Model Posing Technique


I am writing this brief model posing guide for clients coming to my studio for professional and personal portraits, though models and other photographers who happen upon this page are certainly welcome to the advice.

Going back at least to the ancient Egypt, the art of portraiture is as old as art itself, and naturally so is posing for it. What "sitters" wanted in their portraits has varied from ancient Rome to present day, with tastes of the time and depending on intended use. However one key thing has remained: a real portrait is not just a high quality capture of your likeness, it is an endeavor in pursuit of a purpose. That purpose can be showing a specific side of the inner you, how you relate to your family, your professionalism, dependability or strength, your freedom, your sense of humor. Definitely think about this well before the session and discuss with me several days ahead of time, as it impacts lighting, blocking and props, meaning a good bit of studio configuration for the shoot.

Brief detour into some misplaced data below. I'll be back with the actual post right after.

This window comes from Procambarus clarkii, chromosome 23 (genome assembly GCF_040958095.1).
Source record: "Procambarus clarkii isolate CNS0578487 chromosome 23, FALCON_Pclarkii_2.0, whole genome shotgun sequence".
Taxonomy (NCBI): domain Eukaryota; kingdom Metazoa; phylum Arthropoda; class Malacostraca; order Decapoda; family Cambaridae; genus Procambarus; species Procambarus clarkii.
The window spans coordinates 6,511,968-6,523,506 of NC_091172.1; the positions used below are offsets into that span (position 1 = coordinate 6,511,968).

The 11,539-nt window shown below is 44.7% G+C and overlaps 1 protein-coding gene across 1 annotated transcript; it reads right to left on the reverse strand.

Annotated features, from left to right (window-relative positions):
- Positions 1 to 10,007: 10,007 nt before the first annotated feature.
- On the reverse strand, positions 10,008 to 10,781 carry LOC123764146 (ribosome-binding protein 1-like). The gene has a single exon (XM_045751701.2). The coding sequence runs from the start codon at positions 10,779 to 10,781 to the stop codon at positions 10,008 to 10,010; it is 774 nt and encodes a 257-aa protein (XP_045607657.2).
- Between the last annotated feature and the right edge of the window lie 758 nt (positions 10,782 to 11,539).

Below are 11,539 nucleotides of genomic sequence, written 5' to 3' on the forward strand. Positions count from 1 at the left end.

However (like everything else in life), modeling and posing is an exercise in balance. You want to be relaxed and natural, but you also want to be aware of where you stand and look in relation to camera and light. You want to show the best of you, but you still want to look genuine. Think of it like holding a bird in your hands - if you try too hard you will crush it, but if you lose grip it will fly away, leaving you empty-handed.

Before The Shoot

Technical Modeling & Posing Tips

Keep in mind that, depending on the shot's objective or what you are generally trying to convey, any of these rules can be deliberately broken. A boxer can of course clench his fists; a heavyset character actor may choose to celebrate rather than obscure his physical presence, and so on.